Second will be Community Ambassadors. These Watertown residents will be trained to inform the public about the objectives and benefits of the Community Greening Program by speaking to local groups and at pop-up events. They will also serve as the eyes and ears of the program, reporting back to the Core Team with questions, concerns, and objections about the expansion of Green infrastructure. Both types of positions will be paid part-time positions. Interested residents can apply at email@example.com.
In addition to education and outreach, between now and June 2022, the Community Greening Program will lay the groundwork for implementation of green infrastructure in our climate-vulnerable neighborhoods. They will identify 15 locations in targeted neighborhoods for stormwater tree trenches. Such trenches, using underground basins, magnify the already significant water-collecting and filtration impact of street trees, thus redirecting flood waters during a major storm.
A second major initiative will create three model “green street” designs. These models will demonstrate how environmental considerations and anti-climate-change initiatives can coexist with practical transportation and road design needs. Using such elements as street trees and sidewalk bump-outs, the model streets will aim at being aesthetically pleasing while fully meeting the needs of local businesses, residents, and public works considerations.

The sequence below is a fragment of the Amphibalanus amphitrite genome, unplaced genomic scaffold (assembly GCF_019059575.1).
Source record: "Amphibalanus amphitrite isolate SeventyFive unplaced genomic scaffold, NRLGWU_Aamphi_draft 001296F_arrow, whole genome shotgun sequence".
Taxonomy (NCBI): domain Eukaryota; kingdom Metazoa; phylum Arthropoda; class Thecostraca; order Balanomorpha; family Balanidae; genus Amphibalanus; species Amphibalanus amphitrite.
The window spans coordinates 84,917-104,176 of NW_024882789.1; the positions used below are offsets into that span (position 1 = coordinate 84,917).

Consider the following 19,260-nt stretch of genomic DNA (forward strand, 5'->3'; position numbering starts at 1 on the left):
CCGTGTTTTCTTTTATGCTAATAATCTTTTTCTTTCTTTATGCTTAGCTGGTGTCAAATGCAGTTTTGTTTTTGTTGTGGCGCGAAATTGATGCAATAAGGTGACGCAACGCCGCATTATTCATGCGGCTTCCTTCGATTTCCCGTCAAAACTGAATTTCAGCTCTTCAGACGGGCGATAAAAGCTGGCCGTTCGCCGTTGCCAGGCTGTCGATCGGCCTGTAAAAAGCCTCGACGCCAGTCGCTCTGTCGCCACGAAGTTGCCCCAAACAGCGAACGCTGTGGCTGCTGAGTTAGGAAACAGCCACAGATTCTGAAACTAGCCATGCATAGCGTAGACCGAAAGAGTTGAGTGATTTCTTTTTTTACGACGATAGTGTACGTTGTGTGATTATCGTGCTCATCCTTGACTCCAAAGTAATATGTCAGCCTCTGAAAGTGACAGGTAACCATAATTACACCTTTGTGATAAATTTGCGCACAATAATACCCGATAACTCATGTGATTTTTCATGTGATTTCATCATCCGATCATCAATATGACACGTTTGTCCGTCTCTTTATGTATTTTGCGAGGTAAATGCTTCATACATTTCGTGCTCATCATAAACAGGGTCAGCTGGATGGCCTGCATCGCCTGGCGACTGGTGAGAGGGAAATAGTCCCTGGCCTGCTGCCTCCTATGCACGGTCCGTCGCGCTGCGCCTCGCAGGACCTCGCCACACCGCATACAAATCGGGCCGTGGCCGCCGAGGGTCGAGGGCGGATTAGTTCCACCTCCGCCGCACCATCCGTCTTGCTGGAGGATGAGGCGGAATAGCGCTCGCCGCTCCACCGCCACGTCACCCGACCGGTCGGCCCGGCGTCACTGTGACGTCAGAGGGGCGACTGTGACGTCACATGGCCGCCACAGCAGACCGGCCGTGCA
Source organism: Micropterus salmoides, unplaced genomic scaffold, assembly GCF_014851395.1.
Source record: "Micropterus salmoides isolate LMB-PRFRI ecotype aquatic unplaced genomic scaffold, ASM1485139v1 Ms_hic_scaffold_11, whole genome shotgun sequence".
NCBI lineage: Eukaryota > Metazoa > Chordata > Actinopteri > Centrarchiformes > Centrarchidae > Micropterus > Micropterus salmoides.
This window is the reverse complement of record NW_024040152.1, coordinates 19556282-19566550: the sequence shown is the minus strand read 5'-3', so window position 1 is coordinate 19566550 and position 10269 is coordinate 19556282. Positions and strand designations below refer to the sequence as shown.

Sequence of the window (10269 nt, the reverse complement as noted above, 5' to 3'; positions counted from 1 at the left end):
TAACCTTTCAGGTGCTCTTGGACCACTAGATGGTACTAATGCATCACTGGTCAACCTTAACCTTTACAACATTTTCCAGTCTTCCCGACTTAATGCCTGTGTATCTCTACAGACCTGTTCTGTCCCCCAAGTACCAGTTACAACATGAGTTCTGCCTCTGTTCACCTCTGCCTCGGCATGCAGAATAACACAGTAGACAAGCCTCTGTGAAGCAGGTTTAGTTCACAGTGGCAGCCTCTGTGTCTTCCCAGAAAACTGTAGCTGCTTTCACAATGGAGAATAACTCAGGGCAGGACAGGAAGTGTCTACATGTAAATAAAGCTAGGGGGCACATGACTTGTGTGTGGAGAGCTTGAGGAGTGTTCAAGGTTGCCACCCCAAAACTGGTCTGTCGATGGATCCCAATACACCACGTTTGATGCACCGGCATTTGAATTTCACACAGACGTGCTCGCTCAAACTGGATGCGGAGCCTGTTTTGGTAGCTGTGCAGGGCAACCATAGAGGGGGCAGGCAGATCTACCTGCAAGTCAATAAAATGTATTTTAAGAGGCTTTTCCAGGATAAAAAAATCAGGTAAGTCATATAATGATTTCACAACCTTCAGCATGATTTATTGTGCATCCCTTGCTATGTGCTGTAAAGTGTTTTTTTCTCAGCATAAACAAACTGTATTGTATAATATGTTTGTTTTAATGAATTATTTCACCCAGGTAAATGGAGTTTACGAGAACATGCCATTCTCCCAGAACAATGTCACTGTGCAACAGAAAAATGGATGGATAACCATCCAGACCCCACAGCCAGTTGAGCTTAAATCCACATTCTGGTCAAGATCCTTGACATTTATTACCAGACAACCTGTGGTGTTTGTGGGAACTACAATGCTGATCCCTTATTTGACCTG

Laurel Schwab, Watertown’s Senior Environmental Planner and Conservation Agent, summed up the program observing, “Green infrastructure and trees have many benefits, not just direct climate benefits such as reduced heat from shade and better water quality, but also overall quality of life. We’ve heard loud and clear from Watertown residents that they want ‘more green.’ We also feel a special obligation to address historical inequities in underserved areas. The Community Greening Program will be an important step toward achieving that goal.”
This is great, thanks so much!
Did I miss the part about the actual planting of trees? In what phase will that happen, and after how much is spent on “outreach” and “engagement”? I’m all for “trees for Watertown”; so where are they? Get planting! Now! Go!
PS: Though if you think you have storm damage without trees, you’re in for a rude awakening after a decent nor’easter.